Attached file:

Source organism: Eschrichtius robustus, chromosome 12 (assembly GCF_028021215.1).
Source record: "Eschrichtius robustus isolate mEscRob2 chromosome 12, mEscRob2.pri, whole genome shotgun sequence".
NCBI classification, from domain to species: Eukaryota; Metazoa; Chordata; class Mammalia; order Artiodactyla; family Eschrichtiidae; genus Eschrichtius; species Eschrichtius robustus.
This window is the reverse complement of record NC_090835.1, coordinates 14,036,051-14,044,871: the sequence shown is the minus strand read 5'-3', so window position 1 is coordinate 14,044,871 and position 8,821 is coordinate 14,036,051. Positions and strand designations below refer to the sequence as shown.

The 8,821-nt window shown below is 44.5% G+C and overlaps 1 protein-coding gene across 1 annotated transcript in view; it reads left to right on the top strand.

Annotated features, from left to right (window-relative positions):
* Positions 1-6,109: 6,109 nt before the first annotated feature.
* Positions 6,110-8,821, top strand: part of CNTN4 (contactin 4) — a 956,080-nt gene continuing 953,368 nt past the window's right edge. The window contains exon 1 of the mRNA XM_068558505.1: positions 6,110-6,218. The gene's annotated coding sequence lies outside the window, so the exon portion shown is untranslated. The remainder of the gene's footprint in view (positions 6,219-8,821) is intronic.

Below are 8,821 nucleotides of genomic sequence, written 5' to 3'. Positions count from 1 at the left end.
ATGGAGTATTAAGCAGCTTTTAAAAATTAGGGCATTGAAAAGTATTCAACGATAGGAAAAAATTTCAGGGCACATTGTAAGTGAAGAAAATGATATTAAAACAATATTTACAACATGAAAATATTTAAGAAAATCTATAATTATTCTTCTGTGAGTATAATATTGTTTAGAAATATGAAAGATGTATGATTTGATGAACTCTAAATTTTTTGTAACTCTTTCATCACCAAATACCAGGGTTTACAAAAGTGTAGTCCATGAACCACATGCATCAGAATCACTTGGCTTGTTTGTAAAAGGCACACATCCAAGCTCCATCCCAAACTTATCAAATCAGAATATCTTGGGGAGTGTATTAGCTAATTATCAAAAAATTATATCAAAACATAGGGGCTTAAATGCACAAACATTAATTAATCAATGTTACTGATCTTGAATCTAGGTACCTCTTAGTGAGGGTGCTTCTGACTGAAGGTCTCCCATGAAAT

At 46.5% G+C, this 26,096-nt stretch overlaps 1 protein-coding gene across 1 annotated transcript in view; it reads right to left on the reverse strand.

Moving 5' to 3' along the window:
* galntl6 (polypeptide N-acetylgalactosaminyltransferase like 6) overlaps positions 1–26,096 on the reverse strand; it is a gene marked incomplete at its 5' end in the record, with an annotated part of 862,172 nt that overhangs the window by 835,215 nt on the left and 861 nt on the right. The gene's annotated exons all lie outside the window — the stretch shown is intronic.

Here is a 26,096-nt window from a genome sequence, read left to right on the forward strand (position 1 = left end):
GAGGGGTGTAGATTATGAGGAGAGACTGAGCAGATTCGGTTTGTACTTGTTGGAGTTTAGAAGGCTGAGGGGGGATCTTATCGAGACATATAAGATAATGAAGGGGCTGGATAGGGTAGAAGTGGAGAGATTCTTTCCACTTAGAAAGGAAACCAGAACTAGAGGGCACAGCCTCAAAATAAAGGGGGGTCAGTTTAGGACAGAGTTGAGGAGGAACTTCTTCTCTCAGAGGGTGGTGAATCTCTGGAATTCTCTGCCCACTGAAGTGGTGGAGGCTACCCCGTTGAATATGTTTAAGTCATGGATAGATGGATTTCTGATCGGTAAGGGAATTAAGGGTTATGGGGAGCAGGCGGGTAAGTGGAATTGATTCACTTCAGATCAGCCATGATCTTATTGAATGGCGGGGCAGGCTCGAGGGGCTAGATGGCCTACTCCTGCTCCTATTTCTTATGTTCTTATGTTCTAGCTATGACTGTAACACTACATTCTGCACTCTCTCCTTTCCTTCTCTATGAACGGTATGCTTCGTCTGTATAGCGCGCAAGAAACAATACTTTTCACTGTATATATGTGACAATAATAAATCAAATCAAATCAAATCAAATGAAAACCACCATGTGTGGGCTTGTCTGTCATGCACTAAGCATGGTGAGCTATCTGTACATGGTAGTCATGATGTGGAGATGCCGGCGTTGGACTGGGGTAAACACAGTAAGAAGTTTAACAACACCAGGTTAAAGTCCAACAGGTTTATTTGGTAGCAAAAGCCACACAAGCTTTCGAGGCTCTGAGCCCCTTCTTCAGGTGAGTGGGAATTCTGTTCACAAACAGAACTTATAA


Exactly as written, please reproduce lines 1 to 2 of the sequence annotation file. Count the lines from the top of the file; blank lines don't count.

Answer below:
Source organism: Eschrichtius robustus, chromosome 12 (assembly GCF_028021215.1).
Source record: "Eschrichtius robustus isolate mEscRob2 chromosome 12, mEscRob2.pri, whole genome shotgun sequence".